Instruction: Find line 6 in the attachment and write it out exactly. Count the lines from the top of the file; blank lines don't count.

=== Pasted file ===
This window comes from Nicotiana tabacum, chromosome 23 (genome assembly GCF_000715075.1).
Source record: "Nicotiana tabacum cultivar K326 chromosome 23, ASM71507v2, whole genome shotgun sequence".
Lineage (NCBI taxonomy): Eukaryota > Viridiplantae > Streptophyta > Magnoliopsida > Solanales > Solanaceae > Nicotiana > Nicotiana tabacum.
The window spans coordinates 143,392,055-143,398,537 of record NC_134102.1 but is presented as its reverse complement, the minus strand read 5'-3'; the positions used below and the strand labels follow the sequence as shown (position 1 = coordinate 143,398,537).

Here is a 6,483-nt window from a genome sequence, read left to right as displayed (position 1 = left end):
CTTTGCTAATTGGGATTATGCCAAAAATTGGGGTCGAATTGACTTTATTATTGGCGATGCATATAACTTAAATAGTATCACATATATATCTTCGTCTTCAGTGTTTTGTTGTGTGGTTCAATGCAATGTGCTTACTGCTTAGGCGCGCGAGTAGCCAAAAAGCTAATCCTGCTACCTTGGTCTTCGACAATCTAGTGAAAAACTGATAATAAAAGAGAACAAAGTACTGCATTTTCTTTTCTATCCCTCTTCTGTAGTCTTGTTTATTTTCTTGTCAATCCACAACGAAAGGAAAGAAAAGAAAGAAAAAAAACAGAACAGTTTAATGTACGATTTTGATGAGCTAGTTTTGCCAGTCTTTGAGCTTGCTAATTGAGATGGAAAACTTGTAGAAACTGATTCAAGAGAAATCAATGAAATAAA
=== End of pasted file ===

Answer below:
CTTTGCTAATTGGGATTATGCCAAAAATTGGGGTCGAATTGACTTTATTATTGGCGATGCATATAACTTAAATAGTATCACATATATATCTTCGTCTTCAGTGTTTTGTTGTGTGGTTCAATGCAATGTGCTTACTGCTTAGGCGCGCGAGTAGCCAAAAAGCTAATCCTGCTACCTTGGTCTTCGACAATCTAGTGAAAAACTGATAATAAAAGAGAACAAAGTACTGCATTTTCTTTTCTATCCCTCTTCTGTAGTCTTGTTTATTTTCTTGTCAATCCACAACGAAAGGAAAGAAAAGAAAGAAAAAAAACAGAACAGTTTAATGTACGATTTTGATGAGCTAGTTTTGCCAGTCTTTGAGCTTGCTAATTGAGATGGAAAACTTGTAGAAACTGATTCAAGAGAAATCAATGAAATAAA